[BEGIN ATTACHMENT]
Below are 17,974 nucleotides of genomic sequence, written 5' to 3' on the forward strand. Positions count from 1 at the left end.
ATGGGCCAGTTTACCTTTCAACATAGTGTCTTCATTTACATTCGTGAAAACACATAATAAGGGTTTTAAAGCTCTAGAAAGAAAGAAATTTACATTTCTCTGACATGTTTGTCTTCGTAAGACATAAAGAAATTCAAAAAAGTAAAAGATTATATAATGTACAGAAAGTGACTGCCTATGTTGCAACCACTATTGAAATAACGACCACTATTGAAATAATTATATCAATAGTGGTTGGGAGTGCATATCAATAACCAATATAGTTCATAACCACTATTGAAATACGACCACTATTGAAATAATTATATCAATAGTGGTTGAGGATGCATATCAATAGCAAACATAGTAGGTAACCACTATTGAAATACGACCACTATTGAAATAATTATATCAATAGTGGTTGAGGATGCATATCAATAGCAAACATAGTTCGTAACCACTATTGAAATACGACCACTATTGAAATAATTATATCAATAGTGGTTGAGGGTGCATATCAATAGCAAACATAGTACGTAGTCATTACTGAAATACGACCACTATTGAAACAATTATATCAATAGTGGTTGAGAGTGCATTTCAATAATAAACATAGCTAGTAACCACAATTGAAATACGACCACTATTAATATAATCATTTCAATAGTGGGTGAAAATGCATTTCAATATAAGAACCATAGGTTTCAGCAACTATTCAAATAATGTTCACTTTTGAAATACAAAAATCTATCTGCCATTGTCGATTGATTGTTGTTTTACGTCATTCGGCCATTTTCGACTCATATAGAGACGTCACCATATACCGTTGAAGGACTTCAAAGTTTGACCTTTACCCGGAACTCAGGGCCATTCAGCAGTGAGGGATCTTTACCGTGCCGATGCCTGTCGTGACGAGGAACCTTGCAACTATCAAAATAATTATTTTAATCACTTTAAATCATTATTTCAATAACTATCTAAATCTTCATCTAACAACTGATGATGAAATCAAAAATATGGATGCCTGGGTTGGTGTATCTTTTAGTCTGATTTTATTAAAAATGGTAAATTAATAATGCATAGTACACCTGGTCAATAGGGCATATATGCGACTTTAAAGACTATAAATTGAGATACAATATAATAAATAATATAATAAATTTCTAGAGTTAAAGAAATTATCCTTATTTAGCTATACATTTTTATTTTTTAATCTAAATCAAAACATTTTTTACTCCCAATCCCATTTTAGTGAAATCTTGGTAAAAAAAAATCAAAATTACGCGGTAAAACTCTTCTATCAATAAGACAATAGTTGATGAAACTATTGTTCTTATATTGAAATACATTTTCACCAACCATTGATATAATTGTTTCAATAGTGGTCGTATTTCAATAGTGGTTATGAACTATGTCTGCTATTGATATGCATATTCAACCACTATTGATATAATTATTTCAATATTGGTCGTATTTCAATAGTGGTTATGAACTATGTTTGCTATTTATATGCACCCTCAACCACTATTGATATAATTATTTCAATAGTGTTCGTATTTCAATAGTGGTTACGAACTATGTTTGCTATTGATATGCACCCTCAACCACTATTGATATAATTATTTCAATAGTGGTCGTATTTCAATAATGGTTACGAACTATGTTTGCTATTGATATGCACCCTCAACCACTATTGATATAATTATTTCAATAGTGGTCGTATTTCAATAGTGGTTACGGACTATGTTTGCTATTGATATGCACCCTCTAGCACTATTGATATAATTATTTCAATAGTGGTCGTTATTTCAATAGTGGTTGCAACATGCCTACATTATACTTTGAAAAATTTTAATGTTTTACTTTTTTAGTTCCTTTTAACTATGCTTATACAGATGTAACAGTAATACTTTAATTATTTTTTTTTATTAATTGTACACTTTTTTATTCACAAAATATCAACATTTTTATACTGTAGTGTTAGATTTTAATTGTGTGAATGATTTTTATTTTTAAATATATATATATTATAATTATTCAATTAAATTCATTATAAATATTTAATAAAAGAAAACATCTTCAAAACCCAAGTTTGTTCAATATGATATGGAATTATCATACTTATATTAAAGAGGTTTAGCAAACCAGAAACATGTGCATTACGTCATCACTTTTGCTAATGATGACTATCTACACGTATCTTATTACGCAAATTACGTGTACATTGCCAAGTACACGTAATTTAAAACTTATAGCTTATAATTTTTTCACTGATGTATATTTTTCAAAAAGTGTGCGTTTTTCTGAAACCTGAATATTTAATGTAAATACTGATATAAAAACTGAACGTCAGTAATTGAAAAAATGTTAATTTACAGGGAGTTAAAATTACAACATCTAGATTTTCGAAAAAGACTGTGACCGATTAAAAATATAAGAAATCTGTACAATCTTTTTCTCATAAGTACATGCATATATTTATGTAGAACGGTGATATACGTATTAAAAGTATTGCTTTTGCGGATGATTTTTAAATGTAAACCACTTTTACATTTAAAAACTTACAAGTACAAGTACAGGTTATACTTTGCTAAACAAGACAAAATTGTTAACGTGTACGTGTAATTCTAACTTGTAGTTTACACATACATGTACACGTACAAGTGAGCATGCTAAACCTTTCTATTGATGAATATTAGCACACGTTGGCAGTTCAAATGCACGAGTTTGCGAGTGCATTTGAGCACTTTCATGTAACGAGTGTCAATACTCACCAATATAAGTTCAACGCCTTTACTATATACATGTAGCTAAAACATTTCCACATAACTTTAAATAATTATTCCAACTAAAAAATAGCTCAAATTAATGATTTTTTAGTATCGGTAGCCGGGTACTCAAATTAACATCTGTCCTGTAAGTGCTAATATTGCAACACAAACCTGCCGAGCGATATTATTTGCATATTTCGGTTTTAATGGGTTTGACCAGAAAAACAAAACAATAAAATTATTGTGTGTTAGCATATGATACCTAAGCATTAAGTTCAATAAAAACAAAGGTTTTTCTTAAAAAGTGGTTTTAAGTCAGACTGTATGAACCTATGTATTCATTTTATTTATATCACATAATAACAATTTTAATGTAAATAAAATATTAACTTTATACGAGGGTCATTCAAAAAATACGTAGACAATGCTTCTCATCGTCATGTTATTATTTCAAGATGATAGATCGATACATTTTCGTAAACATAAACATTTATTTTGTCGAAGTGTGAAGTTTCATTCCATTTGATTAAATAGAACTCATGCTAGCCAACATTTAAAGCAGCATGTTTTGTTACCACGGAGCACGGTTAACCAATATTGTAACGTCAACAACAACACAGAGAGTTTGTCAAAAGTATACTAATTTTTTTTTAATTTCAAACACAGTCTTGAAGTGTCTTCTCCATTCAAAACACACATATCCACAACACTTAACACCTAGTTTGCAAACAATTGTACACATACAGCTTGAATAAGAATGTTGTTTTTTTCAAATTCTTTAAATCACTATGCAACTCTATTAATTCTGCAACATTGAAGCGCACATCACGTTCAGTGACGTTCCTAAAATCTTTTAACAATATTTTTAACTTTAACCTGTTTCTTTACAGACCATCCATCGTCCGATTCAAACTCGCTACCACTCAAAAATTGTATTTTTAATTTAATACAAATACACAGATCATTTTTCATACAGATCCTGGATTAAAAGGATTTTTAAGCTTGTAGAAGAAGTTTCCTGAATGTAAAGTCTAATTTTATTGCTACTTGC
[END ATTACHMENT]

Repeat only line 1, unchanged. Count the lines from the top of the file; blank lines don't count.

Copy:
Below are 17,974 nucleotides of genomic sequence, written 5' to 3' on the forward strand. Positions count from 1 at the left end.